Later, when I was in high school, I faced some odd opposition to my artistic development.  The head art teacher said he didn't have time or want to instruct me for the college exams.  He said that he didn't think I had what it took.  But when one door closes, another opens.  A new art teacher came to school named Phi Yoba.  He had a ZERO budget and had never worked with me before, but he said, "Let's show them what you're made out of!"  We had to dumpster dive for art materials and worked out of a storage closet, but I ended up passing all the exams with high marks and won a laundry list of awards.

When I was in art school, I had a lot of really amazing professors.  They pushed me and forced me out of my comfort zone.  It wasn't always easy and sometimes the critiques were brutal, but I learned a lot.  One of the most important things that I came to understand is that even if you're the most talented artist, without community and a support group of your peers, you can only get so far.  It's not a competition.  Your fellow artists will propel you to the next level.  Not only will they inspire you, but they'll also humble you and ground you.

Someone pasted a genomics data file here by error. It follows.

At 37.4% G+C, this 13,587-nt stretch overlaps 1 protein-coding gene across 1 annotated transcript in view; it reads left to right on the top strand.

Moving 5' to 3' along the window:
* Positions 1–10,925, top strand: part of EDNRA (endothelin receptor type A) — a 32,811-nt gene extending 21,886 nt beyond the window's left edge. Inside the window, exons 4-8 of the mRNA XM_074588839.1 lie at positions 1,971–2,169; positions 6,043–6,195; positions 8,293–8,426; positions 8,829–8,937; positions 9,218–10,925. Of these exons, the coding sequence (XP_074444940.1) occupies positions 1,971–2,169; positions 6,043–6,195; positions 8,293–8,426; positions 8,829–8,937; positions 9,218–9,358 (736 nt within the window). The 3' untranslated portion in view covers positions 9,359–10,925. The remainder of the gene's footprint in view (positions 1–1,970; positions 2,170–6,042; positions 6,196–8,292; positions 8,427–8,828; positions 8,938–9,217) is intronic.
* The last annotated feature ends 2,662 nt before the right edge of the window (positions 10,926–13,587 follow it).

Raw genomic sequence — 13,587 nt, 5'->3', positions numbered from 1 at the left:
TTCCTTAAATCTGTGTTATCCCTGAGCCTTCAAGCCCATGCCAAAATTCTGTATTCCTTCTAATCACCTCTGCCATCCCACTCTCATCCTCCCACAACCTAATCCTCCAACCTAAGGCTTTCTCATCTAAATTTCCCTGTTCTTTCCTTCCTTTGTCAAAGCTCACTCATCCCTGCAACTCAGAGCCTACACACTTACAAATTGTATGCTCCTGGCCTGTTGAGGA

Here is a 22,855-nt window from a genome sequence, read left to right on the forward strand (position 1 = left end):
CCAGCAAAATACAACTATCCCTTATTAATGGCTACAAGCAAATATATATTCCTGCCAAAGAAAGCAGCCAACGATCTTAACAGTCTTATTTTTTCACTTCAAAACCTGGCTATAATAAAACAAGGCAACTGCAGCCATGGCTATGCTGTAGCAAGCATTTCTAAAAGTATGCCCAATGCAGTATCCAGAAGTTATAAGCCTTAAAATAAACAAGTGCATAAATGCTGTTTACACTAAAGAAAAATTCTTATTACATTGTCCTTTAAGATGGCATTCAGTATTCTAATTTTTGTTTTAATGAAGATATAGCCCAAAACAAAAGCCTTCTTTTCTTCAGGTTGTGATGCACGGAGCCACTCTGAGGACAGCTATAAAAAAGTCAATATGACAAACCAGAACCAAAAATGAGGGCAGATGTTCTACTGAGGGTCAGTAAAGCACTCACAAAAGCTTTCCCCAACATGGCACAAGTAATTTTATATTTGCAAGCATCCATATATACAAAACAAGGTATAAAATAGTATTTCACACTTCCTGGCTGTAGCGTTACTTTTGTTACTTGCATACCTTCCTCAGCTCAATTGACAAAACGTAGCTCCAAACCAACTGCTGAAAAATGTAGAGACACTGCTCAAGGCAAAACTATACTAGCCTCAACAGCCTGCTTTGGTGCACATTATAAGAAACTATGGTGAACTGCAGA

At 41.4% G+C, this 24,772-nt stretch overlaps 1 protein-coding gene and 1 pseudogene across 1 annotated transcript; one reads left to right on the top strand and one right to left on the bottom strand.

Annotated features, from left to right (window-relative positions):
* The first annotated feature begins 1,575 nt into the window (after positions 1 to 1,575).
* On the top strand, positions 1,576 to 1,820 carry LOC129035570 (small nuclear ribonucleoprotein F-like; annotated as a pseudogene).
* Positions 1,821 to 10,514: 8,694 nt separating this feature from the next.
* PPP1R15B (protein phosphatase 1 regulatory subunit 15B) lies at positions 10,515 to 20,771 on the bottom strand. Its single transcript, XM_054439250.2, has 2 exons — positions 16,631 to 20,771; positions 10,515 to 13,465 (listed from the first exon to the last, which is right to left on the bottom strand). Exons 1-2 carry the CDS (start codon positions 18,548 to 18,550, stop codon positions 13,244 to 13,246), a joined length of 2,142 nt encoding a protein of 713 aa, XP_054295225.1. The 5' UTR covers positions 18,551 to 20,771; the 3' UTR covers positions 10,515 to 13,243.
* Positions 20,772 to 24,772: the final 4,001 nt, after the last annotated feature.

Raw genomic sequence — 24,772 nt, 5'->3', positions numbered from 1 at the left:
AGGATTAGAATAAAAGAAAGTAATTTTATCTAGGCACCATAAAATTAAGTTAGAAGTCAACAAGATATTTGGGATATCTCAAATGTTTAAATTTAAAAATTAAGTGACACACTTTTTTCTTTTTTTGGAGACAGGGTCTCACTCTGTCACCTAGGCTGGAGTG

Even now, I have so many truly wonderful people in my life who constantly make me think and challenge me.  I am fortunate and feel so lucky to be surrounded by people who are passionate and full of fire!  We don't always get along and sometimes our differing opinions can be humorously polar, but our mutual respect and desire to see everyone succeed drives us to find common ground and make the most of it.

For the past few years, I've been seeing my roles shifting slightly.  People would look to me for advice as an "expert".  Someone even called me a "guru" and I couldn't help but laugh.  I still think of myself as a perpetual student and someone intent on learning.  The world is so full of possibilities and new things to find out.  It sometimes boggles my mind to think of myself as a businessperson, a mentor, and a community advocate for the arts.  It sounds so grown up and so adult.  When I doubt my abilities to make an impact, I think back to my first teachers.  With a few pieces of paper and encouraging words, they left a lifelong impression that has led me down this beautiful and wondrous path.